Two continuing University of Washington Master of Library and Information Science students and one incoming student are among the 61 winners of 2020-21 Spectrum Scholarships, the American Library Association has announced.
Jacqui Howell is heading into her third year as an online student, living in Snohomish County. Howell changed careers after working in marketing and said she was drawn to the community-building aspects of public librarianship.
“I realized then, ‘You know what, I think the library is the place that does all of these things.’ They show films, they have community space. As a literature and film major, these are all things that I love,” Howell said recently. “And it’s a solid civil service career. Once I got into that mindset, everything kind of fell into place.”
Howell’s commitment to community was endorsed by none other than well-known librarian Nancy Pearl, who said, “Here is someone who is interested in working with the public, someone who has the kind of personality that would allow people to come to her and ask her for what they needed.”
Howell was awarded the Nancy Pearl Fellowship for Public Librarianship, which supports students studying to become public librarians.
Alice Pérez Ververa is a second-year online student in the MLIS program who lives in the Portland, Oregon, area. She is interested in going into special librarianship, specifically public law librarianship, and for the past three years, has worked as a law library assistant at the Multnomah Law Library.
“Public law libraries are at the forefront of providing legal information, resources, and research assistance to the public, self-represented litigants, and the legal community,” she said.
Pérez Ververa said that as someone of Mexican descent, “I can understand the language and cultural barriers Latinx community faces such as a lack of awareness of the library system, services and programs. Oregon is growing and changing in demographics, and I want to promote equity, diversity and inclusion for all who walk through the library doors.”
Pérez Ververa is one of two Young Adult Library Services Association (YALSA) scholars. YALSA funds scholarships annually for students pursuing a career in young adult or secondary school librarianship.
Lex Barlowe is an incoming online student who splits her time between New York City and Puerto Rico. She said she is working to become an archivist, to build archives of social movements and community organizing around mutual aid, cooperation and farming, specifically in Black communities.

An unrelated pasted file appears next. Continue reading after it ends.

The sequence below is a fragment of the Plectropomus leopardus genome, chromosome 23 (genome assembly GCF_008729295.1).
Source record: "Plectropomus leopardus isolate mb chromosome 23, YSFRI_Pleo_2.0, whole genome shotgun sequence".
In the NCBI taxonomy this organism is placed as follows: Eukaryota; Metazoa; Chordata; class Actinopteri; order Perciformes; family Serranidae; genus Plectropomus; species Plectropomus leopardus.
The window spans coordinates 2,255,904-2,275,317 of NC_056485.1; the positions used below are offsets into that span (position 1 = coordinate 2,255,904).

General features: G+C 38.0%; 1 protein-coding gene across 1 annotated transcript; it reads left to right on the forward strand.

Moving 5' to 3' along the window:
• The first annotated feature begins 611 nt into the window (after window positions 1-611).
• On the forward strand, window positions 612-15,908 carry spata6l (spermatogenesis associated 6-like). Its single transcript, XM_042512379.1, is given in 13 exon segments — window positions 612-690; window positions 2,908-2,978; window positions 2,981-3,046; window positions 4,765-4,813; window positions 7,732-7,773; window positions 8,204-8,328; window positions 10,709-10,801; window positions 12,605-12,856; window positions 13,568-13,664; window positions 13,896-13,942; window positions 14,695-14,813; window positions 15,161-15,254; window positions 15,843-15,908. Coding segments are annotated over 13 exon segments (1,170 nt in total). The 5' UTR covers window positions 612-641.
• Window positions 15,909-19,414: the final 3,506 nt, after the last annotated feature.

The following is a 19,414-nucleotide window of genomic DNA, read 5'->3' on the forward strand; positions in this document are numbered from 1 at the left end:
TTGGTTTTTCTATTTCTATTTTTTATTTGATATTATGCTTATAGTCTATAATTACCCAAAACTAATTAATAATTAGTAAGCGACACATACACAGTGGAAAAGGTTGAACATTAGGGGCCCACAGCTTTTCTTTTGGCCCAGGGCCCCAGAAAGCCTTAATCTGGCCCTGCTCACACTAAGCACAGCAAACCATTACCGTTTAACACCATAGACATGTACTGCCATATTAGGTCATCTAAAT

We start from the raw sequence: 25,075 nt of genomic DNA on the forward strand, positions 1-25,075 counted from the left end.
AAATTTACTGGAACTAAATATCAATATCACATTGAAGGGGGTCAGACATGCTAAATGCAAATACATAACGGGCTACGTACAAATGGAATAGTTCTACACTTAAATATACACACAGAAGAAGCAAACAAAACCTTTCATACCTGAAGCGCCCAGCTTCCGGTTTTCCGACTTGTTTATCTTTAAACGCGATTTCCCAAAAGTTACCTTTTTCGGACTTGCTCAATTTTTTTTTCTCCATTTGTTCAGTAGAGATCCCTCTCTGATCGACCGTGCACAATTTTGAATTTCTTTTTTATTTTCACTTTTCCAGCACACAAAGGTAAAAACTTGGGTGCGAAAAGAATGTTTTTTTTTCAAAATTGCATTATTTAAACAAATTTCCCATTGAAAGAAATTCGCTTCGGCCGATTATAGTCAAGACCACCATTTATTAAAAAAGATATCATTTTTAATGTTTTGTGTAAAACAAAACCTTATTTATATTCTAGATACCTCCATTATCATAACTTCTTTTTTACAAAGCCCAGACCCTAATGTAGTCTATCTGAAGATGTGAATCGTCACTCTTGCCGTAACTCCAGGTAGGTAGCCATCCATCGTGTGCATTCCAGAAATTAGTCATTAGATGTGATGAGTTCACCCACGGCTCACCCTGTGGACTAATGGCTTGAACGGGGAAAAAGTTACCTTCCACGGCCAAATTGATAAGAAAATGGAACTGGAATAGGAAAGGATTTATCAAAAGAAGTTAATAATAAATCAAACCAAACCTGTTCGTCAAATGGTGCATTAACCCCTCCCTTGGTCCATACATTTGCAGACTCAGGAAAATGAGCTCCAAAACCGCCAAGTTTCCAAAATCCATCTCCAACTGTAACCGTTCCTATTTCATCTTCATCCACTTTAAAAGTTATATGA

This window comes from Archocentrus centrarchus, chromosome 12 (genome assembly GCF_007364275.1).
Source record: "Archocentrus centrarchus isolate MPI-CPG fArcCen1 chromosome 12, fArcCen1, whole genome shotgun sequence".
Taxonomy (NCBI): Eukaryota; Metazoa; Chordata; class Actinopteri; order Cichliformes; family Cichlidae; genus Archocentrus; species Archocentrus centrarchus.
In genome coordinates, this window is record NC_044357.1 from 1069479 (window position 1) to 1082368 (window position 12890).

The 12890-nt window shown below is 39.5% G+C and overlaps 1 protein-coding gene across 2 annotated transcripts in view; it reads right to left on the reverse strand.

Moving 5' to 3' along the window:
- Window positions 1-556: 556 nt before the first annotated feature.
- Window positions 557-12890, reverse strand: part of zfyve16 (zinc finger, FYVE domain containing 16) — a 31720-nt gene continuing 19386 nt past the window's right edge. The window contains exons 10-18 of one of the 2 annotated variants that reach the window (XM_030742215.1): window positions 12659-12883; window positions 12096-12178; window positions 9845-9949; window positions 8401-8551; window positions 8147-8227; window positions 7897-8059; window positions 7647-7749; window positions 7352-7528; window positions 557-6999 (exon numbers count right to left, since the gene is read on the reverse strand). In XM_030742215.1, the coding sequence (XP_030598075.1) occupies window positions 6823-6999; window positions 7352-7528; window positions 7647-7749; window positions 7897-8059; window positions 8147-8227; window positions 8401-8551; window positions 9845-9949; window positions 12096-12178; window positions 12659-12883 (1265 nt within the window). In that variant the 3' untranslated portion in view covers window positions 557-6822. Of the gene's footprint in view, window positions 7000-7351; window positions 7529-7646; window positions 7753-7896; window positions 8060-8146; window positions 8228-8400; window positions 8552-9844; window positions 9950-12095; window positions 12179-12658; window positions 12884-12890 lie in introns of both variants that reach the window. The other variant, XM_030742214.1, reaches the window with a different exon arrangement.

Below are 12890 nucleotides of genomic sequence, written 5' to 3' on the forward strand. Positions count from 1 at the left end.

“I have learned that communities need archival documentation to sustain the work of organizing and building alternatives that meet our needs,” said Barlowe, who identifies as a mixed Black queer Jewish woman. “I am compelled to gather and share that history.”
Barlowe said she wants to document community histories and gather stories to share with younger generations.
“So much of our history has been erased, stolen and made invisible or inaccessible to us. I want to connect our people with our ancestral wisdom,” she said. “I want to fight that by building and telling our histories — and to ensure that our histories and their lessons are accessible and provide people with the knowledge to strengthen movements for justice and meet their own needs.”
One example of how collective resources are central to her work is seed libraries.
"Seed libraries hold seeds and their stories as shared resources for community gardens and farmers," she said. "We document the stories and related skills through oral history as people share seeds." As people utilize the seed libraries, the information forms an archive of the community's agricultural history and expertise.
The ALA has awarded more than 1,240 Spectrum Scholarships since 1997, according to its award announcement. In the 2020 application cycle, the Spectrum Scholarship Program received four times as many applications as there were available scholarships. The awards committee of 22 jurors selected this year’s Spectrum Scholars based on their commitment to community building, leadership potential and planned contributions to making social justice part of everyday work in library and information science.
The Spectrum Scholarship Program recruits and provides scholarships to American Indian/Alaska Native, Asian, Black/African American, Hispanic/Latino, Middle Eastern and North African, and/or Native Hawaiian/Other Pacific Islander students to assist them with obtaining a graduate degree and leadership positions within the profession and ALA. The aim is to increase the number of racially and ethnically diverse professionals in the field of library and information science to best position libraries at the core of today’s culturally diverse communities.